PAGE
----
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Family law attorney John Karanian was once a shrink for the CIA        

Published in 2008 Virginia Super Lawyers magazine

During the discovery phase of a recent custody dispute, opposition counsel accused John K. Karanian’s client of child abuse.

“They had an art therapist,” Karanian says. “They were going to use art therapy”—that is, psychoanalysis of a child’s artwork—”and daily interactions with the child to walk into court and say the child was abused.”

So Karanian wrote up a list of questions for his co-counsel to debunk the therapist’s methods and call into question the scientific validity of the testimony. In the end, the judge didn’t even allow the therapist to testify.

“It was a great experience,” the Barnes & Diehl associate says. “My goal is to raise the standards in mental health assessment and procedure. We want the highest standards out of our experts.”

Karanian is well versed in those standards. He can’t tell you much about the work he did in the 1990s evaluating the psychological state of prisoners. He definitely can’t tell you about similar work he did for the CIA. But he can and will wax philosophic about the reasons his background as a clinical and forensic psychologist fits perfectly with his current practice in family law.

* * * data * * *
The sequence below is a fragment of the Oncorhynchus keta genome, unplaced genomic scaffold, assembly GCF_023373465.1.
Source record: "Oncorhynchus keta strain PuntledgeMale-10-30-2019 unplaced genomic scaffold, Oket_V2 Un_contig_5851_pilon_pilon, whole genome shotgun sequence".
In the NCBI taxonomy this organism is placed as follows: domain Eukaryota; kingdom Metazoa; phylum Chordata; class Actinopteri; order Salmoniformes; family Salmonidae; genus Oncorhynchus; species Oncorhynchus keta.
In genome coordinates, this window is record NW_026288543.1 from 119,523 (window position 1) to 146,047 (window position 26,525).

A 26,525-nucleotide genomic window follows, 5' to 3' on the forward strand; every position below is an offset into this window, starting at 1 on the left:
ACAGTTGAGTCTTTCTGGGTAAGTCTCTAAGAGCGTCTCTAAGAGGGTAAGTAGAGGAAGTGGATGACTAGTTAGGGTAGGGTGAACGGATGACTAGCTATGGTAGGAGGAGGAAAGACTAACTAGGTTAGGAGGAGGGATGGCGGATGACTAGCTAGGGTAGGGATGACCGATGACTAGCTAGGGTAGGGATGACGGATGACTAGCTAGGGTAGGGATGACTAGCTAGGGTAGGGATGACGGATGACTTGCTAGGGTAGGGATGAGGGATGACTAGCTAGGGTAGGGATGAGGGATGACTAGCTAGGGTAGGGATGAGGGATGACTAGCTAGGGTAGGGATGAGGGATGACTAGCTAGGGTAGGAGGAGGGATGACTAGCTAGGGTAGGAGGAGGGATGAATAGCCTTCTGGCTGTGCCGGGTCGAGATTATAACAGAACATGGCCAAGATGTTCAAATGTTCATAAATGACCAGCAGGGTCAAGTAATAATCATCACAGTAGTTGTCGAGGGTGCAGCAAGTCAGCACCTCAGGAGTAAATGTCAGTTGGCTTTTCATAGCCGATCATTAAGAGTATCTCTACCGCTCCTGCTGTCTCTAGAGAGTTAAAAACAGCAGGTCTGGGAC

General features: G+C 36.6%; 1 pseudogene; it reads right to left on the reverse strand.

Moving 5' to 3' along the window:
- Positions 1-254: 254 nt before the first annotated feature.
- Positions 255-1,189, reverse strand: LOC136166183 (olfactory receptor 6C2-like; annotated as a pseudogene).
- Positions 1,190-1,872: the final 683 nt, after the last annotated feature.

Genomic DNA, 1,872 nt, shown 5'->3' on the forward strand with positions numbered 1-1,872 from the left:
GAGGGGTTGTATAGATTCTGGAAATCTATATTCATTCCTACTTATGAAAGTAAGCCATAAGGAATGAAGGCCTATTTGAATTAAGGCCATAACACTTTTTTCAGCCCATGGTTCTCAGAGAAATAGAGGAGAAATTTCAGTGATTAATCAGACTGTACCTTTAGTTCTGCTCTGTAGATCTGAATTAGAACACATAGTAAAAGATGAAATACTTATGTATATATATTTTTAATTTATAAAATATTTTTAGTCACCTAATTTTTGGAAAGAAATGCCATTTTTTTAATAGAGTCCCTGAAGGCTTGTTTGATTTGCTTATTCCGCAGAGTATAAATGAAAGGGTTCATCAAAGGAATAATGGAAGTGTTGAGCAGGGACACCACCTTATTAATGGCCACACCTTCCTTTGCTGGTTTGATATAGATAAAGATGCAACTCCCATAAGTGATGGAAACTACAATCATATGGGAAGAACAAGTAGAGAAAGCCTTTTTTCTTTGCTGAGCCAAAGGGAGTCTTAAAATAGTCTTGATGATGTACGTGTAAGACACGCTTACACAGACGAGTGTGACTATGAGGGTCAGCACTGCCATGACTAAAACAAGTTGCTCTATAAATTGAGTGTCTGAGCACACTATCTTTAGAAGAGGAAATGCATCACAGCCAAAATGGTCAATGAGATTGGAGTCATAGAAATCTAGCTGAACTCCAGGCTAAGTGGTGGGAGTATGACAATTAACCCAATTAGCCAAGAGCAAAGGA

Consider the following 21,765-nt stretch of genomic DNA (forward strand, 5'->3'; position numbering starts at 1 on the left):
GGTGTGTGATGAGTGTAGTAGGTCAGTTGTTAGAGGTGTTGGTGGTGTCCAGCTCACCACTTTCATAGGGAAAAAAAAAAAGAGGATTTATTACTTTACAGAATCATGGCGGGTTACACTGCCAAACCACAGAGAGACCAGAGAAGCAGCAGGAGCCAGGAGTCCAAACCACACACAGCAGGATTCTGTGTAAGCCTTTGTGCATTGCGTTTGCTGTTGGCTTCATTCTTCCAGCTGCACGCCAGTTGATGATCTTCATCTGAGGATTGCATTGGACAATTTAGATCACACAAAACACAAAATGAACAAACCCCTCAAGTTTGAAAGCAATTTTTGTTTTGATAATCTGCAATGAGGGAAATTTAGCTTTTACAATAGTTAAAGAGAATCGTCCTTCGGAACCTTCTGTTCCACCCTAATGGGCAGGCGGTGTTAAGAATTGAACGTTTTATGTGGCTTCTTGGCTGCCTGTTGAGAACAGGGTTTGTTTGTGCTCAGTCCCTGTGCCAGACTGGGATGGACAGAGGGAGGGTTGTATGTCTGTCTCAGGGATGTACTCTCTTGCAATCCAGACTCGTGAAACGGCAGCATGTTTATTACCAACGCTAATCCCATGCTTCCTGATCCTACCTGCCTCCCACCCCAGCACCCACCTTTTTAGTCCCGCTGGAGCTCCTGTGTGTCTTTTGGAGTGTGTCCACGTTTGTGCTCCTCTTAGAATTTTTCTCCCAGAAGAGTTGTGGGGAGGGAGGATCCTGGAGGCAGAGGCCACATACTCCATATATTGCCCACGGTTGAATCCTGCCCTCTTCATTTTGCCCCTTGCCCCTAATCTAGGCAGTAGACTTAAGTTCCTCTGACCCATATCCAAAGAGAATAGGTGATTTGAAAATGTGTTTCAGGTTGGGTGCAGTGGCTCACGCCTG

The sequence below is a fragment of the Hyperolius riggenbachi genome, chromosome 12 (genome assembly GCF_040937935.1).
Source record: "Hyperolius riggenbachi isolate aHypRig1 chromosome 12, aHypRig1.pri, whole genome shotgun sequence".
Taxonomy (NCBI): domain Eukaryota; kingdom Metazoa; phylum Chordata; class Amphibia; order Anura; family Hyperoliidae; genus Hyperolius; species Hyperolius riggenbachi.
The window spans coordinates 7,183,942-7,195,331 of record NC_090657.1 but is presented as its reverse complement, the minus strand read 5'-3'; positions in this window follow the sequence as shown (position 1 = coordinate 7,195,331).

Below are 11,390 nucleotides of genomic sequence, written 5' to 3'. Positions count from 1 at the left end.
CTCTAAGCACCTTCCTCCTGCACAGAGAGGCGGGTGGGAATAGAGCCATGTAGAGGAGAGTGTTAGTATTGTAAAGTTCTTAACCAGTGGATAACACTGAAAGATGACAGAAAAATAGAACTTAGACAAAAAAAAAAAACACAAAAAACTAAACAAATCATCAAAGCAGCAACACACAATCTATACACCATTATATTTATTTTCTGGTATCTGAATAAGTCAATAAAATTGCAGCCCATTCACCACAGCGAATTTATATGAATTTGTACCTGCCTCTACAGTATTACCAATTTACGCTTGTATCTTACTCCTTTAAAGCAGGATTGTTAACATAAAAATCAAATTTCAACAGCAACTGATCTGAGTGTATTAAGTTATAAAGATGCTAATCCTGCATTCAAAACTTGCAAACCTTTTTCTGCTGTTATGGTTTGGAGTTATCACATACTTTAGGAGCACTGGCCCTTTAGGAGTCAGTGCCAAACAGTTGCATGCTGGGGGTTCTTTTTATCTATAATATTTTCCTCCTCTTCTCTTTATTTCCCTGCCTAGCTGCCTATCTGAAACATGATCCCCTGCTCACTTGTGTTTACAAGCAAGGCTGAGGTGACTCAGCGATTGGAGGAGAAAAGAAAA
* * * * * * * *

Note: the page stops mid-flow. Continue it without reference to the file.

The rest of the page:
“As a psychologist I had one piece and the lawyers had the other pieces,” Karanian says. “I thought the psychology know-how would be a great fit with the legal know-how.”

Karanian earned his doctorate of psychology at the University of Hartford and worked in various prisons at the state and federal level in North Carolina and Virginia before going to the CIA. There, the thought of switching to the law began brewing inside him. He liked the similarities between disciplines: analysis, interviewing collateral sources, trying to figure out if someone is ill or faking it, guilty or not guilty.

Because of his background working with criminals, Karanian assumed he would leave T.C. Williams School of Law and enter the criminal law field. But a class in family law changed all that.

“[Family law] brought in so many of my skills as a psychologist,” Karanian says. “I really have an understanding of what motivates people. And I have a better understanding of mental health issues like alcoholism, and issues of violence and aggression that tend to come up in these types of cases.”

Karanian says he is his client’s lawyer—not his or her psychologist—but understanding the feelings people have during stressful times, such as divorce, can help during the settlement stage.

“[Clients] go through weeks where they are angry and want to take everything away, or give everything away,” Karanian says. “I can tell a judge, ‘This is the right time to negotiate.'”

Now Karanian, who maintains his clinical psychology license, is involved with the Virginia Child Custody Evaluation Workshop, which works with lawyers to recognize what constitutes a good expert and how to work with the opposition toward the best solution for the child. And unlike his past work, this is an area he is happy to talk about.        

 

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